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Fredonia geoscientist awarded the AAPG eastern section’s highest honor

Gary Lash

Gary Lash, Professor Emeritus of geology at the University at Fredonia has received the John T. Galey Memorial Award from the Eastern Section of the American Association of Petroleum Geologists (AAPG).

The John T. Galey Memorial Award is the highest honor that the section presents, “intended to recognize distinguished geoscientists whose outstanding accomplishments and contributions to (the) profession and its application have been directed toward the betterment of society.” The award consists of a medal and a unique, mounted geological specimen, and the opportunity to present the John T. Galey memorial address at the opening session of the section’s annual meeting. The title of Lash’s Keynote presentation was “The Evolution of that Appalachian Orogen as seen from the Lake Erie Shoreline.”

The Galey Award honored Lash as an extraordinary geologist, teacher, and mentor, whose scope of research, depth of knowledge and experiences enriched the geoscience community, both nationally and internationally. He has been instrumental in helping numerous young scientists establish their careers, and through his Geosciences scholarship at Fredonia helps to create the opportunity for geology students to achieve their dreams. In 2012, Dr. Lash was named the Eastern Section American Association of Petroleum Geologist Outstanding Educator. While at Fredonia, Lash received the William T. Hagan Young Scholar/Artist Award (1989) and the Robert W. Kasling Lecturer Award (2012).

Born in Allentown, Pennsylvania, Gary Lash received a B.A. in geology at Kutztown University and the MS and Ph.D. degrees at Lehigh University. As a graduate student, Lash worked with the United States Geological Survey on field studies of the Appalachian foreland basin sequence of southeastern Pennsylvania. Part of this work entailed the application of modern oceanographic and tectonic principles to the analysis of the Ordovician deep-water sedimentary succession. Lash became a member of the Geology faculty at the State University of New York, Fredonia, in August 1981, retiring from teaching in January 2018. During his tenure at Fredonia, Lash maintained an extensive research program. His early work entailed structural and stratigraphic studies of deformed shelf and deep water Ordovician rocks of the central Appalachian orogen as well as western and central Newfoundland. In the late 1990s, Lash began investigating the well-exposed Devonian shale succession of western New York with emphasis on the nature and origin of natural hydraulic fractures hosted by these rocks, especially the organic-rich black shale. Lash’s work on Devonian shale evolved from fracture mechanics and the nature of the Devonian lithospheric stress system to the subsurface stratigraphy of these rocks throughout the Appalachian basin as well as the trace element geochemistry of both the organic-rich and organic-lean shale. Further, Lash has devoted a great deal of time and effort to elucidating the role of very early (biogenic) methane generation and migration within the succession on the diagenetic history of these deposits. Dr. Lash has been involved in an especially fruitful collaboration with Professor Emeritus Terry Engelder of Penn State on the research of various aspects of Devonian shale. Most recently, he has published on the stable element isotope chemostratigraphy and magnetic susceptibility of the Upper Devonian sequence with emphasis on the timing and significance of large amplitude isotope events. This work has resulted in the recognition of microtektite-like objects in the succession that correspond roughly with the Alamo Impact Event. Lash is presently working with several research groups from Chinese universities, including the University of the Chinese Academy of Science, on a variety of research projects related to facies and depositional models of black shale, very early diagenetic processes that can alter these deposits both texturally and compositionally, and the evolution of nanoporosity. He has played host to several Chinese graduate students who recognize Gary as a leading international geologist.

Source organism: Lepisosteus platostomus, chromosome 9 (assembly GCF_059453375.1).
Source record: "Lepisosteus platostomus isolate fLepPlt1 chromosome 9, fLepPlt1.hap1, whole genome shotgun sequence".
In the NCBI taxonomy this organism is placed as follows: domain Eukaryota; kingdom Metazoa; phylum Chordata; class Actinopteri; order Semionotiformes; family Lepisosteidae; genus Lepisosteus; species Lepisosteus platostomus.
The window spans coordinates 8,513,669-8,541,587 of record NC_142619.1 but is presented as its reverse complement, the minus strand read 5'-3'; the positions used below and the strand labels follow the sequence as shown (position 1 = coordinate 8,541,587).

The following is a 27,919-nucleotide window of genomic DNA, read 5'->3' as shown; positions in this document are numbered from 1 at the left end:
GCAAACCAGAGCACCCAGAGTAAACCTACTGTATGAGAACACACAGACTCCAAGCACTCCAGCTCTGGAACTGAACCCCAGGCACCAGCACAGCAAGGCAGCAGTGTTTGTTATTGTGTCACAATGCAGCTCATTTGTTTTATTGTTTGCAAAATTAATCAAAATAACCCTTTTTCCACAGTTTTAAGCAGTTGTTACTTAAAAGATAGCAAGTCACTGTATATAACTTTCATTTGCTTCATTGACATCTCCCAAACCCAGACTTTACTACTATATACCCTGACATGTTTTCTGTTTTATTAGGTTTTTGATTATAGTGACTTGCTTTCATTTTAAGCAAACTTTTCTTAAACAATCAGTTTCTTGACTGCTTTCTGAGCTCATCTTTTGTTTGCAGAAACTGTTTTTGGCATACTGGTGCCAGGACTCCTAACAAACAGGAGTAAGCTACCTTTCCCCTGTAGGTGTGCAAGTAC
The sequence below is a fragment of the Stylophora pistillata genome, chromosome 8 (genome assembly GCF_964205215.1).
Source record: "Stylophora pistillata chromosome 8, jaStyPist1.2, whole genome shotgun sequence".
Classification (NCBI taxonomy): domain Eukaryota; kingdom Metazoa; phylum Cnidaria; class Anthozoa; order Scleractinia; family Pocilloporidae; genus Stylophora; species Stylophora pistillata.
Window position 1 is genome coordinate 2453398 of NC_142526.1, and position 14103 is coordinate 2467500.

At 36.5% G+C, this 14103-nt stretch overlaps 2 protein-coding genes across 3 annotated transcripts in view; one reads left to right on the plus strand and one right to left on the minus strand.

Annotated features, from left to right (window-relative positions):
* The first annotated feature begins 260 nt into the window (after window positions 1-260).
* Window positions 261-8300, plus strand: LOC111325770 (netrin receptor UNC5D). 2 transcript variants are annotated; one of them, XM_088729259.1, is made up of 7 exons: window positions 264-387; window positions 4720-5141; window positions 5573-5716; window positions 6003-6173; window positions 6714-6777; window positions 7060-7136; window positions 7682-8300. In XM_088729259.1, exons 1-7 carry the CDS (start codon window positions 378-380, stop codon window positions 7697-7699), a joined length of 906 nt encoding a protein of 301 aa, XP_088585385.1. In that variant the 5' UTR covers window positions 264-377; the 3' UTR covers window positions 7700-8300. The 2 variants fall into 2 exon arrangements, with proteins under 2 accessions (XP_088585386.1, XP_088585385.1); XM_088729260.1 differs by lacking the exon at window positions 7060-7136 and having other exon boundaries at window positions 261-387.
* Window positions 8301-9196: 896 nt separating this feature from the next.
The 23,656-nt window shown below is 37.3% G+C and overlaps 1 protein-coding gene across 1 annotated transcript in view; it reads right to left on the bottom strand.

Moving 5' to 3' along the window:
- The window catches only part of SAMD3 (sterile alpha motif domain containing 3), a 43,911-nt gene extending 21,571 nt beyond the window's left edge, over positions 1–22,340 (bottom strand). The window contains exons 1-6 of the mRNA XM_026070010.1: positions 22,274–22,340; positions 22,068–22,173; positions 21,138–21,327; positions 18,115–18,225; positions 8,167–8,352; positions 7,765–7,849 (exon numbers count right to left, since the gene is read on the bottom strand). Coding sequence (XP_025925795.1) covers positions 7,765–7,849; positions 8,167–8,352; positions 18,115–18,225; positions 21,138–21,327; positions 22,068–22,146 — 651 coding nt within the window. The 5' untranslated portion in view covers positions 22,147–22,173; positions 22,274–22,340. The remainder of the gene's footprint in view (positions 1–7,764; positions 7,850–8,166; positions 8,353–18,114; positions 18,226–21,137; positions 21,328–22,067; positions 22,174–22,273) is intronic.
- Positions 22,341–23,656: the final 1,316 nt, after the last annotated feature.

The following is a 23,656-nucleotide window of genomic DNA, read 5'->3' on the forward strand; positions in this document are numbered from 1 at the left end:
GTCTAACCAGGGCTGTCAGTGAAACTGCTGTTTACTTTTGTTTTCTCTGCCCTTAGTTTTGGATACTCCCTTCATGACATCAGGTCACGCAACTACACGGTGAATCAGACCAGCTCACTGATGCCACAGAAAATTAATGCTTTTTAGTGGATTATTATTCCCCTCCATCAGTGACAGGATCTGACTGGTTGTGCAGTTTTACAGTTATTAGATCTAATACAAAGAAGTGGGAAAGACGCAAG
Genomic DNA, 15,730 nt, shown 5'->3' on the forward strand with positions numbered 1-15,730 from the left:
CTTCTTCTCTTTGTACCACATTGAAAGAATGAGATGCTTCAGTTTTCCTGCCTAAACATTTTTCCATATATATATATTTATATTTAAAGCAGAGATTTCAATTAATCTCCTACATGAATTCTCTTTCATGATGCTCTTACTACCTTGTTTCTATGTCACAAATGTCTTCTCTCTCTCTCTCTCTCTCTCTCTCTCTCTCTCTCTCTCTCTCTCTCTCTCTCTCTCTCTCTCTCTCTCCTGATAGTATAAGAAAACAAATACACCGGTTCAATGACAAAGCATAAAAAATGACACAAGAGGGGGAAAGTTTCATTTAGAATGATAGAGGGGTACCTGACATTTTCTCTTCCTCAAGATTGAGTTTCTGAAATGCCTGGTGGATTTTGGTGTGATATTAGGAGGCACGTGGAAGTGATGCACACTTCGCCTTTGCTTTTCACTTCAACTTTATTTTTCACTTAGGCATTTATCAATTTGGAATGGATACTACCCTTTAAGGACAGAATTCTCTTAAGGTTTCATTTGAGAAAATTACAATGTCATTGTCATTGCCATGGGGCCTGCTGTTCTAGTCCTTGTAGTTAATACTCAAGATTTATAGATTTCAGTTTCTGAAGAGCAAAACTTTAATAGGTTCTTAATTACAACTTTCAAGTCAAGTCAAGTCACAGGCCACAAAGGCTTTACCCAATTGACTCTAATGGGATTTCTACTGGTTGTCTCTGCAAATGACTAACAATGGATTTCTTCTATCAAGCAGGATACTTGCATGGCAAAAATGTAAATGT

In 2011, Lash, along with two colleagues, was cited as one of Foreign Policy Magazine’s “Top 100 Global Thinkers” for helping to make gas shale a geopolitical issue. Lash was a featured scientist on “Crude,” a documentary produced by the History Channel in 2008. He was awarded the Frank Kottlowski Memorial Award for the best paper, Energy Minerals Division, at the 2012 National American Association of Petroleum Geologists meeting. Dr. Lash has authored and co-authored hundreds of publications in peer-reviewed journals, books, abstracts and technical reports. Lash has served on the editorial board of The Open Petroleum Engineering Journal; he is currently on the editorial board of the Journal of Palaeogeography, Palaeoclimatology, Palaeoecology .

As a SUNY professor, Lash conducted research funded by many government agencies, including the New York State Energy Research and Development Authority, the National Science Foundation, American Chemical Society, the U.S. Geological Survey, and natural resource companies.

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